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Future Contact Centers Must Be In The Cloud

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While it may seem hard to believe, the cloud has not been around for that long. The way in which this new form of computing has quickly permeated itself through multiple facets of modern life has almost made it hard to remember how people functioned without it. There is an incredible ease and convenience that is associated with modern mobile devices. Inevitably, the more that they start to become leveraged outside of the workplace, the greater chance that employees will begin demanding these tools for the sake of productivity. Odds are, these assets might already be in full use throughout, whether management is aware of it or not.

One place within enterprise that is exceedingly appearing in the cloud is the contact center. According to TMCnet contributor Tracey Schelmetic, the shift away from legacy circuits is increasing at such a pace that staff members within these departments might not even remember life before the cloud within the next few years.

"In the very near future, many contact centers may no longer have very many employees who remember working on a premises-based solution," Schelmetic wrote. "It sounds odd, given how 'new' the cloud is to the contact center industry, but given that we are far past first generations of cloud-based solutions (and given the turnover in the contact center industry), there may be a critical mass of employees who don't actually remember what it was like working with technology solutions that were located in a dusty IT room in the basement."

This represents major opportunities for the contact center profession as a whole. The cloud has - and continues to - become engrained in the field to the point that the physical workplace might not be a cornerstone of the overall experience for much longer. The capabilities unlocked by tools like a hosted VoIP system are a far-and-away improvement over the copper landlines that previously made up these networks. It is becoming ever apparent that those businesses still using older voice networks for their office phone system are putting themselves at a severe disadvantage.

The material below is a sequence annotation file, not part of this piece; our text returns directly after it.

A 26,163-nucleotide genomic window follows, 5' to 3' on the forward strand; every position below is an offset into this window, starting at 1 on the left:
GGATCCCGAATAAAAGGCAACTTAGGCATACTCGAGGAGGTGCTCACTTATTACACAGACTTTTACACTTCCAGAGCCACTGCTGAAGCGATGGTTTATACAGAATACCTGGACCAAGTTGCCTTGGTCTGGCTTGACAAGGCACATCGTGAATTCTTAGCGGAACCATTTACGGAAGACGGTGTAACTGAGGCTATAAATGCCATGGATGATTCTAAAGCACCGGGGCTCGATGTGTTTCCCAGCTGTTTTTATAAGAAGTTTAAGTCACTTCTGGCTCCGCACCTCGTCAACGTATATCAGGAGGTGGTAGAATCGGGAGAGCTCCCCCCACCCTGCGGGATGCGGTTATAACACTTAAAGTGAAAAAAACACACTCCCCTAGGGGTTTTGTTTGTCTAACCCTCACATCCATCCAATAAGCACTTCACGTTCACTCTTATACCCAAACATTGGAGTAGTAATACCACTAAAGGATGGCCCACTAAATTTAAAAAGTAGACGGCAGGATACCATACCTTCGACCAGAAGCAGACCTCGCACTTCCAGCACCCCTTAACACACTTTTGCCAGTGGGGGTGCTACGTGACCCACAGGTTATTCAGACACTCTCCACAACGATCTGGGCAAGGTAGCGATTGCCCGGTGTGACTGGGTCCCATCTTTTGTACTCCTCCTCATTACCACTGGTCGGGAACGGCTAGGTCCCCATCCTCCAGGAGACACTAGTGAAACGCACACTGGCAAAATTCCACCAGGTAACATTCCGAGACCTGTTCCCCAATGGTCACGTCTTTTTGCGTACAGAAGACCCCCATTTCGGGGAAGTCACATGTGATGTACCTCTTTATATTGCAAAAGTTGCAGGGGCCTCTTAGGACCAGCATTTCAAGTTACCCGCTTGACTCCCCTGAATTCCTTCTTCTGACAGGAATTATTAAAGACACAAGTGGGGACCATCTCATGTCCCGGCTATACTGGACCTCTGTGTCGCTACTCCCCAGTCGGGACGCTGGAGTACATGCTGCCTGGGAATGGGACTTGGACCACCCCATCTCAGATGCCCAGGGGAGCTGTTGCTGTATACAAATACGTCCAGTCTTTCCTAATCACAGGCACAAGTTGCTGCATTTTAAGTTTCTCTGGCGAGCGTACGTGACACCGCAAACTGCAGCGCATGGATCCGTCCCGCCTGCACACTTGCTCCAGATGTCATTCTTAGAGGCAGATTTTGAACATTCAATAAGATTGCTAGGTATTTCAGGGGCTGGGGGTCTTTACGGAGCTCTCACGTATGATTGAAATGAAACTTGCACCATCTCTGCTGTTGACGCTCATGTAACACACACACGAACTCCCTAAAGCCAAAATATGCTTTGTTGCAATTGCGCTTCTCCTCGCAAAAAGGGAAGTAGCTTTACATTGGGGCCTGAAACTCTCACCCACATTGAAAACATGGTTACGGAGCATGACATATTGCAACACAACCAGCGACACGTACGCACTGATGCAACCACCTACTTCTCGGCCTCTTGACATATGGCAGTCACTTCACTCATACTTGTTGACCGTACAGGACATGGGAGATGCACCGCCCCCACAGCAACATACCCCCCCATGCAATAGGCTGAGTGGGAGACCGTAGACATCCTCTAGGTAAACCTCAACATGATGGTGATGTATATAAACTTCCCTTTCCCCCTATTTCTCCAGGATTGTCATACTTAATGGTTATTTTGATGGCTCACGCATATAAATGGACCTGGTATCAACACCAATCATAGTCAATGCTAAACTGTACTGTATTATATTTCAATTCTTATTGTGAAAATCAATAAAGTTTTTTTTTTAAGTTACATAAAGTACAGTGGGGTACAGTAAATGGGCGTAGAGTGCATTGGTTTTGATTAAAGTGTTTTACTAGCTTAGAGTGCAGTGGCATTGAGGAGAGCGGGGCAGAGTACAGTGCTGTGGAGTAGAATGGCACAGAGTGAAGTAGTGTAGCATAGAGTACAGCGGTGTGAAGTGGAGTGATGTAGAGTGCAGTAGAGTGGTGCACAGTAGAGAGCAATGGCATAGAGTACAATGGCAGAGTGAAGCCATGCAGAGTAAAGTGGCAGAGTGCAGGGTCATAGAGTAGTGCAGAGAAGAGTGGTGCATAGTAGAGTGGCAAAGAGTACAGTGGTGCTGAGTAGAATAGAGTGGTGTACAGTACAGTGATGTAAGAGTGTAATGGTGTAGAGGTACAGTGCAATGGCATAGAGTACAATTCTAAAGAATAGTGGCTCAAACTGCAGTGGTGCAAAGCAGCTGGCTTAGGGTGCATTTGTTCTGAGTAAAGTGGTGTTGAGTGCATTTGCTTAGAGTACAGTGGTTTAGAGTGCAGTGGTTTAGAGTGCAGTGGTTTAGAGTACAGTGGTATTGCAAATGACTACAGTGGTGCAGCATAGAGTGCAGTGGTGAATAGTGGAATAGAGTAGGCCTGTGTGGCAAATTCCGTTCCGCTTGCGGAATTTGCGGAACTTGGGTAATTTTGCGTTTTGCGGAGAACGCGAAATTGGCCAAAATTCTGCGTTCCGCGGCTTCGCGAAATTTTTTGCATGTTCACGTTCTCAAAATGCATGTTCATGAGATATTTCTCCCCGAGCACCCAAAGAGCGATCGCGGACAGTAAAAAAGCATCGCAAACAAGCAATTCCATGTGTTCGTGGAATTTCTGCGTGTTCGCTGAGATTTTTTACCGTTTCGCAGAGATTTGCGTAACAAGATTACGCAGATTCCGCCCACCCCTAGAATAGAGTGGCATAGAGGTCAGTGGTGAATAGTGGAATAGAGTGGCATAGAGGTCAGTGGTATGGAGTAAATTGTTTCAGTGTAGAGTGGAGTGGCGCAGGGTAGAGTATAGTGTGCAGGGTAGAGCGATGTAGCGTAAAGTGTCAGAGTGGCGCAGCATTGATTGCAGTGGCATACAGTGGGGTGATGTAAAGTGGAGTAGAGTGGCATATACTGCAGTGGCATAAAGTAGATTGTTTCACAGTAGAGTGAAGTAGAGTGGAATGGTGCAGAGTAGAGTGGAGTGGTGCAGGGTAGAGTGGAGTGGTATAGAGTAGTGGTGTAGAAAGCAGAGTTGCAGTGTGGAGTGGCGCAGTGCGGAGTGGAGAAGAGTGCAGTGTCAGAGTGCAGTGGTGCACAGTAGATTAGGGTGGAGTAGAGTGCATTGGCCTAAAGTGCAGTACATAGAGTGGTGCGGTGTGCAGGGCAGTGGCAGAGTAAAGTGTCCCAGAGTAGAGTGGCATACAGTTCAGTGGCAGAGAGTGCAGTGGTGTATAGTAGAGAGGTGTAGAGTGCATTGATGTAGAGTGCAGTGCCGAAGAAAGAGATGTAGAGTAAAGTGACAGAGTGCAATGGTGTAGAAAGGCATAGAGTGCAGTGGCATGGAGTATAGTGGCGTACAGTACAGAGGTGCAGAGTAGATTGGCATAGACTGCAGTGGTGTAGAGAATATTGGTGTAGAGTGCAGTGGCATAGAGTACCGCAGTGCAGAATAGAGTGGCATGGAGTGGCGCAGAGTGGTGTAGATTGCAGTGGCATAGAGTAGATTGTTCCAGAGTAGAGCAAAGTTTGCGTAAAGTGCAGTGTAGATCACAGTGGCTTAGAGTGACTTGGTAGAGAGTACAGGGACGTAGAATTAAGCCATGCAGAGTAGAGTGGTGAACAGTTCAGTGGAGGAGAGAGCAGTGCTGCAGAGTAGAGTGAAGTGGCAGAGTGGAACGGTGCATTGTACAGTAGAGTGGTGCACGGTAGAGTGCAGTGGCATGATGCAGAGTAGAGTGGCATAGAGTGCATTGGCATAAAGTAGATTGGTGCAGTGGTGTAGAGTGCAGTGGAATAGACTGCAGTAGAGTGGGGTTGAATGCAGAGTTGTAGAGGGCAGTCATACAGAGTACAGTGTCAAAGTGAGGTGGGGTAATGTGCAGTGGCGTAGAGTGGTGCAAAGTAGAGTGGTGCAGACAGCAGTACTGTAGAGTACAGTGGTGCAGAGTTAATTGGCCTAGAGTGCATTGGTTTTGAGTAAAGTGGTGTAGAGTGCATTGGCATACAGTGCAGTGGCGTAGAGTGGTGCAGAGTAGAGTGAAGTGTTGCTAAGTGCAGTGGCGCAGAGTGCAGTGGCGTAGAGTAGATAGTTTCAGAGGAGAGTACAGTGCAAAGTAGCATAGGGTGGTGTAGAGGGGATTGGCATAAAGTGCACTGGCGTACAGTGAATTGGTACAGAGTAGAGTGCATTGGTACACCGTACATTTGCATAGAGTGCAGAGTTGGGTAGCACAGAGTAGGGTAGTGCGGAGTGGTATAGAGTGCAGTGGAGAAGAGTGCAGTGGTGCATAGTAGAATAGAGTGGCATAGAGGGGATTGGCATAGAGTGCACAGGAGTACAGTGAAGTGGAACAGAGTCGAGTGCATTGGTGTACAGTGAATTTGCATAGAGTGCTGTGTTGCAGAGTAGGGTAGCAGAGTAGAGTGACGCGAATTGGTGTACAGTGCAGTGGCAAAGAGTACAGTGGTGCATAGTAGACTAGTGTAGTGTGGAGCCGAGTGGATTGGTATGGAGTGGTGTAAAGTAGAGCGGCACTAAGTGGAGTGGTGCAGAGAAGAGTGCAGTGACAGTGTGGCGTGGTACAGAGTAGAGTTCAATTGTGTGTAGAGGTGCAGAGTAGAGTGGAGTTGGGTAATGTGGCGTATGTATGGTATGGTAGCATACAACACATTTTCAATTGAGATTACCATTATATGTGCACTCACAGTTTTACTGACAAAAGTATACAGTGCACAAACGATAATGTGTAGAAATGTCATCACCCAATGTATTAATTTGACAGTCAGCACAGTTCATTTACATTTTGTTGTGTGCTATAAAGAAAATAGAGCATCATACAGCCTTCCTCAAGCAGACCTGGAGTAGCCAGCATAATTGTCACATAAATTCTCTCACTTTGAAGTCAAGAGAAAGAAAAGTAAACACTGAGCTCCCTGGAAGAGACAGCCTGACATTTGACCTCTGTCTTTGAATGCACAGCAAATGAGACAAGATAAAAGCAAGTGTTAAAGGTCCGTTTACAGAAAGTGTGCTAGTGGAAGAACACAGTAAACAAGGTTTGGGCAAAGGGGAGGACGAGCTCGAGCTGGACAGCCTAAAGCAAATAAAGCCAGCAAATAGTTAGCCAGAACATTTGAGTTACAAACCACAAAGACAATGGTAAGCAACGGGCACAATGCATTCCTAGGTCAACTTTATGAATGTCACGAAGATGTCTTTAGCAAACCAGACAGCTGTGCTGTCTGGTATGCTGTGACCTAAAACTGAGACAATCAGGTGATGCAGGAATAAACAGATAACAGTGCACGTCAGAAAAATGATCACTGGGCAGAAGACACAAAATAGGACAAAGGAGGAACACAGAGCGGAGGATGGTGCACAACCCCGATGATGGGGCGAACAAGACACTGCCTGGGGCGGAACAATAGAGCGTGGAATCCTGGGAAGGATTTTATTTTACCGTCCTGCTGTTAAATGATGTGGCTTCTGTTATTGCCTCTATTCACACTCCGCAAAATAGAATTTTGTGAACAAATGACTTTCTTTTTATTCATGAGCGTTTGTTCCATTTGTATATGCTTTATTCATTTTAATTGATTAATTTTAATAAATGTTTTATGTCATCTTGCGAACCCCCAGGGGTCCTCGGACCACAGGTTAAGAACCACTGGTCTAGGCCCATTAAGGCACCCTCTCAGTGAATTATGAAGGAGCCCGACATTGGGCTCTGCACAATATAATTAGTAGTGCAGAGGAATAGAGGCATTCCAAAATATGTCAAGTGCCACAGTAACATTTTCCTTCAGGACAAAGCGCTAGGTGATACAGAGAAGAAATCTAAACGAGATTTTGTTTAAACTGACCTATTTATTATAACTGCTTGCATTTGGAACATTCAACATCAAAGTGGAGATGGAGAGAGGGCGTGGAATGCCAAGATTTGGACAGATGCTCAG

Modern customer service has been greatly influenced by the consumerization of IT. Now that more people than ever are skilled in basic computing operations, both clients and employees alike are expecting immersive unified communications experiences from companies of all sizes. The kind of flexibility and scalability that organizations demand these days can only be achieved through the implementation of a cloud based phone system.

Hosted, Cloud Contact Centers On The Rise

With all of this new technology suddenly at the fingertips of enterprises all over the world, there is a lot of talk happening about the future of customer service deployments. While there are still plenty of companies that are operating traditional networks, more of them are starting to realize that their future is in the cloud.

According to Forrester, contact centers based in both on-premise systems and self-managed setups alike are expected to drop by at least 5 percent from where it stands presently. At the same time, hosted services are anticipated to climb by just as much, while cloud-as-a-service options will be selected with 7 percent greater frequency.

These trends are indicative of where IT decision makers will continue to focus their efforts in customer service. As the cloud gains an even larger fanbase, it will be important to keep up.

Allowing Employees To Roam Free

The olden days of the contact center were - like other professions - very firmly constructed. Working from home as a call center representative was unheard of, let alone practical. The technology did not exist in a strong enough capacity as recently as a decade ago, which makes the arrival of the cloud all the more disruptive for customer service.

By launching a contact center in the cloud, it will not only allow businesses to achieve new kinds of functionality, but facilitate them in a way that can be accomplished anywhere. Should a customer service employee be feeling slightly under the weather, but still well enough to work from home, all it takes is a quick email to a supervisor - ideally through the same application that the voice lines are accessed through. It will be this kind of responsive, singular interface that will help to define a successful unified communications initiative.